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Discussion Starter · #2 ·
King asked sportsmen to consider a regulation that does not allow fish to be removed from the water prior to being released.

Some sportsmen net non-clipped spring chinook, flop them in their boats, remove the hook and return the salmon to the river instead of leaning out the boat and taking out the hook.
<font size="2" face="verdana,arial,helvetica">Ditto that for non fin clipped coho in the ocean also! Ditto that for all wild fish.

I try not to net any wild fish if possible. But at least that regulation in the ocean would keep the body slammers from slam dunking coho on their deck. :wink:

Right on Steve! :cheers:


[ 08-25-2003, 12:17 AM: Message edited by: DepoeBayDan ]
 

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Perhaps someone is listening to us... regarding the non removal law.

It's like that in Alaska, you know. Why wouldn't it be that way, here? No one needs to remove them from the water, period.

I hope that that takes effect, and soon.

Wild fish belong in the water.

Jen
 

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The rule is non-removal in Puget Sound for fish to be released. It's a comin'.

Great to see another year of good fishing staring us in the eye.
 

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My wife and I noticed this quite a bit out by the bridge yesterday. Most guys didn't even look at the fish, just netted it and threw it in the boat to see what it was. I think outside of a couple other boats the only people checking the fish in the water were the guides.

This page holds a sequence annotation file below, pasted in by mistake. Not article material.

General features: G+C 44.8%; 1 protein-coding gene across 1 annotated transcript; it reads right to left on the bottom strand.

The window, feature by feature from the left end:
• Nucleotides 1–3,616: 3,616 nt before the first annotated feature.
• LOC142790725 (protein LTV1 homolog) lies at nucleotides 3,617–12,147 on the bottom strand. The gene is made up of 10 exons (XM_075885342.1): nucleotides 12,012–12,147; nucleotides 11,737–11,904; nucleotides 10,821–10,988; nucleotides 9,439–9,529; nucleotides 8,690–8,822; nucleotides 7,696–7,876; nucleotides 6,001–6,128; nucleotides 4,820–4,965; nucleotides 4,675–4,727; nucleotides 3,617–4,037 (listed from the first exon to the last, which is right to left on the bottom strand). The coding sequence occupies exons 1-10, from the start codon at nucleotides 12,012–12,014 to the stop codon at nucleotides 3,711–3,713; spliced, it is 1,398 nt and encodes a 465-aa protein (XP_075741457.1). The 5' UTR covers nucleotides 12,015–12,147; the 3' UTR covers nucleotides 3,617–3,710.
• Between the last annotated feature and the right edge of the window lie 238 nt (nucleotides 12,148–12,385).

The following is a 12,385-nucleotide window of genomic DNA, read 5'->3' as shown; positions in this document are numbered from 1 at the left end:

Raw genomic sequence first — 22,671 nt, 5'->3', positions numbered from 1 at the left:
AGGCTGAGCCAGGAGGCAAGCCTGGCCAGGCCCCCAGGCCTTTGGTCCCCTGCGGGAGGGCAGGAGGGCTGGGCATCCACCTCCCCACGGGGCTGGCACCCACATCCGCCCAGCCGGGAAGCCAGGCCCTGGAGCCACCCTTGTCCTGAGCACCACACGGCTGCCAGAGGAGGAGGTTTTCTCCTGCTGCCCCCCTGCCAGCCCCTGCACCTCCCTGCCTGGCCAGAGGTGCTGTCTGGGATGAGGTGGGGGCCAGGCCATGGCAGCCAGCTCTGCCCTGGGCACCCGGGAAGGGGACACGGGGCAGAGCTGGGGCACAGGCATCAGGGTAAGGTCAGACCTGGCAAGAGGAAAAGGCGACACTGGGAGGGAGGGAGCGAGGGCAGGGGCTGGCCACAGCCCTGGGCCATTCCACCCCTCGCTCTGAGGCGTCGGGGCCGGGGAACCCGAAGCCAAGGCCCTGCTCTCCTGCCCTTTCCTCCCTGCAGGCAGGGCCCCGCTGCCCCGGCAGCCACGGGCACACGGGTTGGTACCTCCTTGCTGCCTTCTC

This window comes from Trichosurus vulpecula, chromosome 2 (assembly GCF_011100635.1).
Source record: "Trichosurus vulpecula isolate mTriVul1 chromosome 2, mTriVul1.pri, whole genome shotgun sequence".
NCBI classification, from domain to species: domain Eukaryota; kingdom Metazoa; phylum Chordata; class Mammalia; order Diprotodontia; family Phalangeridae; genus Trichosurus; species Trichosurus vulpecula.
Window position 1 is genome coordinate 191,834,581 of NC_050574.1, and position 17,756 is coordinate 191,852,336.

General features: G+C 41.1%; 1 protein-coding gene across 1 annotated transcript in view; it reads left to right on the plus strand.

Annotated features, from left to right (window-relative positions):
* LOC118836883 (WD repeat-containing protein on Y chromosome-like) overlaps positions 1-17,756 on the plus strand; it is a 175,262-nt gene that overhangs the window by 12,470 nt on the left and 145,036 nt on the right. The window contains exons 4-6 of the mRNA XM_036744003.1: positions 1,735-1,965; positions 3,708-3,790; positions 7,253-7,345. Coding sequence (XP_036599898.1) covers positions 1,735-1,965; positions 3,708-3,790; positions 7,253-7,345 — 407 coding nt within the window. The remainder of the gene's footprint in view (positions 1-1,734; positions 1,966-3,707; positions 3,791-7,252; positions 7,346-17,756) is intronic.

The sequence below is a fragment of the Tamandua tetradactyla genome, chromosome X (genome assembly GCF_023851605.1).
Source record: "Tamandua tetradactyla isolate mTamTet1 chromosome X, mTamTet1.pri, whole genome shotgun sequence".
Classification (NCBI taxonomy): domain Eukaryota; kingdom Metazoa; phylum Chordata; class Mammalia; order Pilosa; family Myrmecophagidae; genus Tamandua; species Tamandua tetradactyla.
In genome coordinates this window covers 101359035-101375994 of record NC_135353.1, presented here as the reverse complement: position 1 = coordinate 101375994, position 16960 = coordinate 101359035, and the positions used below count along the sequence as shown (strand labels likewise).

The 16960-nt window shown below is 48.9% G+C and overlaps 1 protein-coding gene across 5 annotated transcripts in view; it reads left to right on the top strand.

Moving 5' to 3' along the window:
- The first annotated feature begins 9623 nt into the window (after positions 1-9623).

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I check all of mine in the water. The only time they come in the boat, is if they are keepers, or the hook is so buried that I have to do surgery.
 

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Discussion Starter · #7 ·
Yes it is good to see the optomistic forecast for springers next year.

I would welcome some regulation changes also.

A friend of mine got information from Bob Buckman at the Salmon River meeting yesterday for regulation change proposals. I'm going to follow through on that also and post it. Maybe Jenny or *** Clerk or someone else already knows the procedure.

Unfortunately I don't think anything could take place this side of 2005.

Dan
 

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When are the meetings to decide how to split the season between us and the netters? We need to be there so we don't get short changed.

In 2002, the allocation plan worked fairly well, with the sportsmen harvesting 21,600 chinook and the commercials 14,200.